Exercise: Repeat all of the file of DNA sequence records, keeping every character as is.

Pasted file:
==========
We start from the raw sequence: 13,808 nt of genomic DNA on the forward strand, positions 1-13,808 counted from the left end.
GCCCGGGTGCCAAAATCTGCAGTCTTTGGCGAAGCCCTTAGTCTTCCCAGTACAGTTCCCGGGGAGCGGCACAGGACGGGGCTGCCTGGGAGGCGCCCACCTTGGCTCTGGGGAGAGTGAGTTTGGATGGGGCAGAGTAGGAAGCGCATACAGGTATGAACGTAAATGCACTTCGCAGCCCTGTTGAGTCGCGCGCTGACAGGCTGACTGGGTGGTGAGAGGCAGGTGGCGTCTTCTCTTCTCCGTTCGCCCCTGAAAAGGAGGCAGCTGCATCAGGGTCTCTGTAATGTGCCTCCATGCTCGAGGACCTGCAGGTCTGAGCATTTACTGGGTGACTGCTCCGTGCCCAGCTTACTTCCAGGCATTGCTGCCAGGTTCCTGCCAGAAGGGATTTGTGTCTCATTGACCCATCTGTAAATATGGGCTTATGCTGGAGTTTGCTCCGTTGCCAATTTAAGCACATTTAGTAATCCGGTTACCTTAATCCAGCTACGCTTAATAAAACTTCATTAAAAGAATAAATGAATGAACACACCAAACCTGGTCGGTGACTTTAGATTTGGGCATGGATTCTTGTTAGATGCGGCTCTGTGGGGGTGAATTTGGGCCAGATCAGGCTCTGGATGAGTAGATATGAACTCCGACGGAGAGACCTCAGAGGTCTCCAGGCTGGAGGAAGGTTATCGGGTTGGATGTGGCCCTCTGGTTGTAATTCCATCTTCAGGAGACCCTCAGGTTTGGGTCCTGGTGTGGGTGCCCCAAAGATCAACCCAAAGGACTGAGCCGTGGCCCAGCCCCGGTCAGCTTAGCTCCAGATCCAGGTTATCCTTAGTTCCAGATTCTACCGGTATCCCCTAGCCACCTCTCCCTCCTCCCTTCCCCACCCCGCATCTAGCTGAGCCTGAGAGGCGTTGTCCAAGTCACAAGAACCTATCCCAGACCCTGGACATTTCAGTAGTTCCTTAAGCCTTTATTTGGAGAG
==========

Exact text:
We start from the raw sequence: 13,808 nt of genomic DNA on the forward strand, positions 1-13,808 counted from the left end.
GCCCGGGTGCCAAAATCTGCAGTCTTTGGCGAAGCCCTTAGTCTTCCCAGTACAGTTCCCGGGGAGCGGCACAGGACGGGGCTGCCTGGGAGGCGCCCACCTTGGCTCTGGGGAGAGTGAGTTTGGATGGGGCAGAGTAGGAAGCGCATACAGGTATGAACGTAAATGCACTTCGCAGCCCTGTTGAGTCGCGCGCTGACAGGCTGACTGGGTGGTGAGAGGCAGGTGGCGTCTTCTCTTCTCCGTTCGCCCCTGAAAAGGAGGCAGCTGCATCAGGGTCTCTGTAATGTGCCTCCATGCTCGAGGACCTGCAGGTCTGAGCATTTACTGGGTGACTGCTCCGTGCCCAGCTTACTTCCAGGCATTGCTGCCAGGTTCCTGCCAGAAGGGATTTGTGTCTCATTGACCCATCTGTAAATATGGGCTTATGCTGGAGTTTGCTCCGTTGCCAATTTAAGCACATTTAGTAATCCGGTTACCTTAATCCAGCTACGCTTAATAAAACTTCATTAAAAGAATAAATGAATGAACACACCAAACCTGGTCGGTGACTTTAGATTTGGGCATGGATTCTTGTTAGATGCGGCTCTGTGGGGGTGAATTTGGGCCAGATCAGGCTCTGGATGAGTAGATATGAACTCCGACGGAGAGACCTCAGAGGTCTCCAGGCTGGAGGAAGGTTATCGGGTTGGATGTGGCCCTCTGGTTGTAATTCCATCTTCAGGAGACCCTCAGGTTTGGGTCCTGGTGTGGGTGCCCCAAAGATCAACCCAAAGGACTGAGCCGTGGCCCAGCCCCGGTCAGCTTAGCTCCAGATCCAGGTTATCCTTAGTTCCAGATTCTACCGGTATCCCCTAGCCACCTCTCCCTCCTCCCTTCCCCACCCCGCATCTAGCTGAGCCTGAGAGGCGTTGTCCAAGTCACAAGAACCTATCCCAGACCCTGGACATTTCAGTAGTTCCTTAAGCCTTTATTTGGAGAG